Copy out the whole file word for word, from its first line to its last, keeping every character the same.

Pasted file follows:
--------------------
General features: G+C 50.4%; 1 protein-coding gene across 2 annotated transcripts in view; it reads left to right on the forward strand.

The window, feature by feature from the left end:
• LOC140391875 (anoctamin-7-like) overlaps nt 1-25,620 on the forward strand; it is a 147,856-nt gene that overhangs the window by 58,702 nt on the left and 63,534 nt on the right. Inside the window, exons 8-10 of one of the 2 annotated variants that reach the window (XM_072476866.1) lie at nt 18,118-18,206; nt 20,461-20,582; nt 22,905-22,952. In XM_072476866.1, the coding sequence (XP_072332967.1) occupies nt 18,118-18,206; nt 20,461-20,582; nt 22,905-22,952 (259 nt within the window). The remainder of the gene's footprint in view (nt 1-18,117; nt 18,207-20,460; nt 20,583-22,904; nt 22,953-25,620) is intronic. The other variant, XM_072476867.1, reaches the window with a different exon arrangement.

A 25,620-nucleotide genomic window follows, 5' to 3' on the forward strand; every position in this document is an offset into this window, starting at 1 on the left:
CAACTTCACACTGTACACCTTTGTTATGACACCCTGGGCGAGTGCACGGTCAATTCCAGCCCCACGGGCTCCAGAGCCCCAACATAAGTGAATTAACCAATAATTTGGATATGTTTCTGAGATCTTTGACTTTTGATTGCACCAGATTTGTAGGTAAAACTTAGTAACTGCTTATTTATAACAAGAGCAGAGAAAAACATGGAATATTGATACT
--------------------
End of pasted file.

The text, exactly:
General features: G+C 50.4%; 1 protein-coding gene across 2 annotated transcripts in view; it reads left to right on the forward strand.

The window, feature by feature from the left end:
• LOC140391875 (anoctamin-7-like) overlaps nt 1-25,620 on the forward strand; it is a 147,856-nt gene that overhangs the window by 58,702 nt on the left and 63,534 nt on the right. Inside the window, exons 8-10 of one of the 2 annotated variants that reach the window (XM_072476866.1) lie at nt 18,118-18,206; nt 20,461-20,582; nt 22,905-22,952. In XM_072476866.1, the coding sequence (XP_072332967.1) occupies nt 18,118-18,206; nt 20,461-20,582; nt 22,905-22,952 (259 nt within the window). The remainder of the gene's footprint in view (nt 1-18,117; nt 18,207-20,460; nt 20,583-22,904; nt 22,953-25,620) is intronic. The other variant, XM_072476867.1, reaches the window with a different exon arrangement.

A 25,620-nucleotide genomic window follows, 5' to 3' on the forward strand; every position in this document is an offset into this window, starting at 1 on the left:
CAACTTCACACTGTACACCTTTGTTATGACACCCTGGGCGAGTGCACGGTCAATTCCAGCCCCACGGGCTCCAGAGCCCCAACATAAGTGAATTAACCAATAATTTGGATATGTTTCTGAGATCTTTGACTTTTGATTGCACCAGATTTGTAGGTAAAACTTAGTAACTGCTTATTTATAACAAGAGCAGAGAAAAACATGGAATATTGATACT